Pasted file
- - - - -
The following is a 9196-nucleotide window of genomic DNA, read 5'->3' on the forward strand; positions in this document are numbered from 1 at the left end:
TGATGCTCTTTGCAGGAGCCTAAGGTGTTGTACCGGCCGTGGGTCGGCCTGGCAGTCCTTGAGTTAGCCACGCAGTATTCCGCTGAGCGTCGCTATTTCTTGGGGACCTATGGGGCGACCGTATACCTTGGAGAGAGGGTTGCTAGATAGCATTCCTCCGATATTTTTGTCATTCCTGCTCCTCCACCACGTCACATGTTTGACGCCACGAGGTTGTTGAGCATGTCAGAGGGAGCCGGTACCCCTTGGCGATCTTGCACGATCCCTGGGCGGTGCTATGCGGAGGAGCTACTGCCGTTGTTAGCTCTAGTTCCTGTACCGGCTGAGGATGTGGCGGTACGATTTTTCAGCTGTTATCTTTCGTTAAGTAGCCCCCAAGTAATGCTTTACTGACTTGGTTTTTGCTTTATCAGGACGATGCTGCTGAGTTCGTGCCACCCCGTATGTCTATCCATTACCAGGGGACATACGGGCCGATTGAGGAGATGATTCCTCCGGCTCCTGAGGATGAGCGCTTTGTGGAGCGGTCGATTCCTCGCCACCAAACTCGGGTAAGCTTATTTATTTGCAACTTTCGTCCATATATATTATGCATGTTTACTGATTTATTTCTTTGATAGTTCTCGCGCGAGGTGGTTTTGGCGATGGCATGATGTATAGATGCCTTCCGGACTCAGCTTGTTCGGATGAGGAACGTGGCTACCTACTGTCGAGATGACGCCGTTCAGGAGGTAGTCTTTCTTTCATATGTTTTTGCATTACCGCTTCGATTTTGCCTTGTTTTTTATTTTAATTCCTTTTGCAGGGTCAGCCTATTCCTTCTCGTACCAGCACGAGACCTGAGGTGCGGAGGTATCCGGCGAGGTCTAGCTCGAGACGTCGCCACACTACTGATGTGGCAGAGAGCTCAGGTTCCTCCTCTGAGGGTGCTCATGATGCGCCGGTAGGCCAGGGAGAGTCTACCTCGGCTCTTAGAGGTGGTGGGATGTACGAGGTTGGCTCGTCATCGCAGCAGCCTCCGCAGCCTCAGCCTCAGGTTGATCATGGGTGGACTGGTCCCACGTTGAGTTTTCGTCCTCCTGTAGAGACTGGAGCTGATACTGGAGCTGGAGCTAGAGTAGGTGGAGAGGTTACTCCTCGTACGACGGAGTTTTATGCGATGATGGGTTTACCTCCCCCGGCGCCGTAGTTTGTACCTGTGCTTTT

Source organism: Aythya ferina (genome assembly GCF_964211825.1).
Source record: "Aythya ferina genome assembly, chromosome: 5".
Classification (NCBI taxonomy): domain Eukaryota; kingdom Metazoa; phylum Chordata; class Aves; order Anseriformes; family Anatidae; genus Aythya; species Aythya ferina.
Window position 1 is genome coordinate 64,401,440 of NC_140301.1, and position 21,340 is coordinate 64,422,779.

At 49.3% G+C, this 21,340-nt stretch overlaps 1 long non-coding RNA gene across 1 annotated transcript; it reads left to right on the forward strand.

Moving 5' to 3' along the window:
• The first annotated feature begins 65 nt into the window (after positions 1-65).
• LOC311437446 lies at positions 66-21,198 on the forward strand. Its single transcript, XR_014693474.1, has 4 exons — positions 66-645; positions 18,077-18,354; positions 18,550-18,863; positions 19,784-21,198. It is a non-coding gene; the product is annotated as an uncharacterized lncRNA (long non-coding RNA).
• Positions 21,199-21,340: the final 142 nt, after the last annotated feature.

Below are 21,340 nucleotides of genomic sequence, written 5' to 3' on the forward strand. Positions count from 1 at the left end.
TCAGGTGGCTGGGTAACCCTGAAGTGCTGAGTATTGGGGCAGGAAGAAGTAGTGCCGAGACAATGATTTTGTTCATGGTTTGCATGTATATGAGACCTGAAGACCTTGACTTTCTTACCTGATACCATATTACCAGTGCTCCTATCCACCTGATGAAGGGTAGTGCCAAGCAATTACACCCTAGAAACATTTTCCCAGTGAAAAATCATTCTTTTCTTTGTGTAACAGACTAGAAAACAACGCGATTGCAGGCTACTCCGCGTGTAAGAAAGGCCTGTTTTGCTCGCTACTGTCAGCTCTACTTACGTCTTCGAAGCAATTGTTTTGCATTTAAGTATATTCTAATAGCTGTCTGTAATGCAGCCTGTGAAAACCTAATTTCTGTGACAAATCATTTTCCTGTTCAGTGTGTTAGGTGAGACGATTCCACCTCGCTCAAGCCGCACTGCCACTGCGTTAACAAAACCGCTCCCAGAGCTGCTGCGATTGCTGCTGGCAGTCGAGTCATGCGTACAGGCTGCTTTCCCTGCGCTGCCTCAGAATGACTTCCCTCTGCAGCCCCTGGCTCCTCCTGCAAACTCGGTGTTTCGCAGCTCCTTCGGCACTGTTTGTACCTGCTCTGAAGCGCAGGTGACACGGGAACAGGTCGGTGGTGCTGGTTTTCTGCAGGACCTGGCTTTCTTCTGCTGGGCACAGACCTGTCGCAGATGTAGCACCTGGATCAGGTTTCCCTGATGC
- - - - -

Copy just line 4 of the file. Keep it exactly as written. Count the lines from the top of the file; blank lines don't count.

Source record: "Aythya ferina genome assembly, chromosome: 5".